One of the things Santa blessed me with this year was several Bluray movies. And while we have a Bluray drive attached to one of the televisions in the house it's not always the most convenient method of playing movies. Most of the Bluray discs came with the option to download a "digital copy," but copies are often laden with DRM. I like the ability to stream from our Kodi/XBMC box to any device so I ripped several of the discs only to find out that none of the rips had any audio. When I checked the MakeMKV settings it appeared audio was correctly inserted in the stream.
This article was prompted by a Twitter question I sent @philbaker1 about some SSDs he was testing. Phil was testing an mSATA and a SATA drive and one drive seemed to read more MB/sec than the other, so I asked which, to which Phil replied:
I'm not sure.:) Only diff between the two is the impossibly long serial numbers, which don't give a clue.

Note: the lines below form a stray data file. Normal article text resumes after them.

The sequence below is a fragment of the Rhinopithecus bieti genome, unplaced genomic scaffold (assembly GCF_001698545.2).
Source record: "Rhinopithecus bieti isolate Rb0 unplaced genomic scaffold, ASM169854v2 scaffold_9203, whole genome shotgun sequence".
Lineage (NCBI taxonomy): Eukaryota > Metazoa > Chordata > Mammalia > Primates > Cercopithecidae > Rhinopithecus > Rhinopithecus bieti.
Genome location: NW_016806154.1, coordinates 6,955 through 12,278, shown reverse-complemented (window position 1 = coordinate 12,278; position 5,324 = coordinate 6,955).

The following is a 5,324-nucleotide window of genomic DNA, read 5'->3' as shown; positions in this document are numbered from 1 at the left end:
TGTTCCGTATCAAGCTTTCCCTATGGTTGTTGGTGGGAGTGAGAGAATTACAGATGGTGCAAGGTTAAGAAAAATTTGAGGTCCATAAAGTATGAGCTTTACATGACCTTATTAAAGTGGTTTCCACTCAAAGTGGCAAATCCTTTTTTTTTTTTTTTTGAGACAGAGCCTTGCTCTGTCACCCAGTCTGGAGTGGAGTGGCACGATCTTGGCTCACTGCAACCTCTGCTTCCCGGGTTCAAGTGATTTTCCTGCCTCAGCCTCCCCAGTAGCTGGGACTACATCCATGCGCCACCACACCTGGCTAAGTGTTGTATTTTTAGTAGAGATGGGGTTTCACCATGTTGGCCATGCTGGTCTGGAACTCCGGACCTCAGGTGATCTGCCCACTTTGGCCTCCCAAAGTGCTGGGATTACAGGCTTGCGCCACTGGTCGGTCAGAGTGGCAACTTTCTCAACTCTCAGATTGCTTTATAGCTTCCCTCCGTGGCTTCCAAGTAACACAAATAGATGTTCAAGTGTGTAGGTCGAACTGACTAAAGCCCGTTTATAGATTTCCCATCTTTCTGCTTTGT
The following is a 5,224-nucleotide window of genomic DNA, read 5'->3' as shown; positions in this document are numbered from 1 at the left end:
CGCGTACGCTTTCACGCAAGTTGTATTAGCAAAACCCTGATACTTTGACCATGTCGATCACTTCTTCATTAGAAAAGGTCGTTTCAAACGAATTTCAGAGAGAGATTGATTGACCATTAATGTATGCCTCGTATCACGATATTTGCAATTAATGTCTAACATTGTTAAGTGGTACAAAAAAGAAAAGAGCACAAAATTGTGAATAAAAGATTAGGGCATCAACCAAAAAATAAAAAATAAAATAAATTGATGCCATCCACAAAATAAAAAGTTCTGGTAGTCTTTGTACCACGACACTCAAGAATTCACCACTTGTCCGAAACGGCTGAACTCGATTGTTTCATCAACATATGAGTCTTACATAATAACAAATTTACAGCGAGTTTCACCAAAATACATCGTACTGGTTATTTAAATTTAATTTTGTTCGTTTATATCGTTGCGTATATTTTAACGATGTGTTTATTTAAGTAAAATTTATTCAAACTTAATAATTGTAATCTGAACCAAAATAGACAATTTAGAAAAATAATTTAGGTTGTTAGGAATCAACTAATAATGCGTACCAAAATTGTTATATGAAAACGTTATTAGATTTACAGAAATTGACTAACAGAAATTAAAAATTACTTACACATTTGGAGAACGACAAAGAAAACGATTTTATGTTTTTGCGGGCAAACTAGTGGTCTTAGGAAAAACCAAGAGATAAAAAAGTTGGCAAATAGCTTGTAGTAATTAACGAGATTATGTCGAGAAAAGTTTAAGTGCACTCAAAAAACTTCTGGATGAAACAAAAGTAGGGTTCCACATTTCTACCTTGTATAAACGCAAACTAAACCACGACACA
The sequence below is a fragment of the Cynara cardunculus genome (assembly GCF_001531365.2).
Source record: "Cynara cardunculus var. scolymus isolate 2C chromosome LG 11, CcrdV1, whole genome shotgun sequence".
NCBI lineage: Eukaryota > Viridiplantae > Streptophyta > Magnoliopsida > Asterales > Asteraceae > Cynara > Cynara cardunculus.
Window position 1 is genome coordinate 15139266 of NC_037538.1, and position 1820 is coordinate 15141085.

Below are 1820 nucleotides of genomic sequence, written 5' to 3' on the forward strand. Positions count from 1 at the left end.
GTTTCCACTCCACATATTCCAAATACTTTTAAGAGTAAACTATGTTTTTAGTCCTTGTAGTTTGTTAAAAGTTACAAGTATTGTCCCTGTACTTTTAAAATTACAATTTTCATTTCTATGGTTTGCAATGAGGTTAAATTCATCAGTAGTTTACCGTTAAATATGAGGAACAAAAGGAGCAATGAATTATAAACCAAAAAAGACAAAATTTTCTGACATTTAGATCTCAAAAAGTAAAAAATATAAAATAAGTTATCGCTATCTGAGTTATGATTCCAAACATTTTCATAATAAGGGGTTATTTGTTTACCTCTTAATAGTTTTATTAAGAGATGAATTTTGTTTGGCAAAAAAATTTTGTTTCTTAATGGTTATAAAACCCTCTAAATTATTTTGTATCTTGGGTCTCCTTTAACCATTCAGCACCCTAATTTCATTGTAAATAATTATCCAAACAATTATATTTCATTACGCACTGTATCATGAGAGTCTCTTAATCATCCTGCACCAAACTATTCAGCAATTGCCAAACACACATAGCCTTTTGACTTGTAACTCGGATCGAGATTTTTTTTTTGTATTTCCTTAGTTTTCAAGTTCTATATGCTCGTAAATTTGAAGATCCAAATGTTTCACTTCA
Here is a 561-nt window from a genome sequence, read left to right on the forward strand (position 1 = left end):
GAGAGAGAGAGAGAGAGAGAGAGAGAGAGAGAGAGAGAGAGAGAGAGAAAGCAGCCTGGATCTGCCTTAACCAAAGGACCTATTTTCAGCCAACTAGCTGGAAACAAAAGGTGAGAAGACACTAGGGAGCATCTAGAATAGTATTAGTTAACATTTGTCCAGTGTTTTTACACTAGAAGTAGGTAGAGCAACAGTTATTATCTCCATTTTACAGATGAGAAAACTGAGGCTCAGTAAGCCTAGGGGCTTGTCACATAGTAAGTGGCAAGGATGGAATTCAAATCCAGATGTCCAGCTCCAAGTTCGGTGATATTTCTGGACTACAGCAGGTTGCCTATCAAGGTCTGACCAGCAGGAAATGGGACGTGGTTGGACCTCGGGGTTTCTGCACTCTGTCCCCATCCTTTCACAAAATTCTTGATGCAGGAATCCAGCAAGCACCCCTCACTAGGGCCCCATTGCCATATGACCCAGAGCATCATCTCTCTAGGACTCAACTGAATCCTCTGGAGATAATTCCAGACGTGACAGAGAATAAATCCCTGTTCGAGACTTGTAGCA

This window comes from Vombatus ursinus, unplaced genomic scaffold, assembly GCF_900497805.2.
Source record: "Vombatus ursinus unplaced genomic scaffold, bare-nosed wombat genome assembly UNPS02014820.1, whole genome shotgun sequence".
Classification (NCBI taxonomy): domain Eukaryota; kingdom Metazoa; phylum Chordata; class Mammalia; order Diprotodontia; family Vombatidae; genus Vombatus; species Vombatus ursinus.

We run a number of servers at work that run open source software written largely in PHP. One of the software packages we purchased, another we hired a programmer 8 years ago to develop a custom solution based on, but quite different from, an existing php-based program. We've had a volunteer developer (and myself on the very rare occasion) maintaining our custom code over the past several years, but for the last year or so I've had this itch to redo the whole thing from scratch, separating it from the php-based program it was initially based on.
I've been using XBMC, now KODI, for a few years now. Over those years I've tried ripping my optical media using a wide variety of programs, exported to many different formats (OGG, AVI, MP4, MKV), and used a few different naming conventions (with underscores, without underscores, appending DVD/Blueray to the name, with(out) date). The different naming conventions really stuck out last night while I was adding more video to our KODI server.
Our living room occasionally suffers from scope creep. DVDs, Bluerays, audio CDs, blank CDs/DVDs, and burned media tend to get strewn about parts of our living room. It starts out clean, but over several months things start to look less organized as more gets added. So when I came across one of my favourite CDs, the AC/DC Who Made Who CD, I decided it was time to sit down and figure out a work flow for ripping audio CDs.